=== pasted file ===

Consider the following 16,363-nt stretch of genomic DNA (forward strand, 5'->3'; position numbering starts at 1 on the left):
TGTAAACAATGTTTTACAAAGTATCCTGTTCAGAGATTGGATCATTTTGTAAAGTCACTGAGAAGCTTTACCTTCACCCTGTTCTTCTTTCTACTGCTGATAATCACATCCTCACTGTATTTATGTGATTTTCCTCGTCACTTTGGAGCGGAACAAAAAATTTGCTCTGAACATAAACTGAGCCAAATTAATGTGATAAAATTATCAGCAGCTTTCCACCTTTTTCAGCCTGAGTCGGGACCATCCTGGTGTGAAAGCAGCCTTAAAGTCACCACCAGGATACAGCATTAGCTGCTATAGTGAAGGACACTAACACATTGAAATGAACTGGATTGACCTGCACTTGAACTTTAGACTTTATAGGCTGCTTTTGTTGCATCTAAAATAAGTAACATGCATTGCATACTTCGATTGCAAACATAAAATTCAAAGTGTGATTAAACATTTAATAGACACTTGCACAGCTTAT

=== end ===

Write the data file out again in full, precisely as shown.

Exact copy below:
Consider the following 16,363-nt stretch of genomic DNA (forward strand, 5'->3'; position numbering starts at 1 on the left):
TGTAAACAATGTTTTACAAAGTATCCTGTTCAGAGATTGGATCATTTTGTAAAGTCACTGAGAAGCTTTACCTTCACCCTGTTCTTCTTTCTACTGCTGATAATCACATCCTCACTGTATTTATGTGATTTTCCTCGTCACTTTGGAGCGGAACAAAAAATTTGCTCTGAACATAAACTGAGCCAAATTAATGTGATAAAATTATCAGCAGCTTTCCACCTTTTTCAGCCTGAGTCGGGACCATCCTGGTGTGAAAGCAGCCTTAAAGTCACCACCAGGATACAGCATTAGCTGCTATAGTGAAGGACACTAACACATTGAAATGAACTGGATTGACCTGCACTTGAACTTTAGACTTTATAGGCTGCTTTTGTTGCATCTAAAATAAGTAACATGCATTGCATACTTCGATTGCAAACATAAAATTCAAAGTGTGATTAAACATTTAATAGACACTTGCACAGCTTAT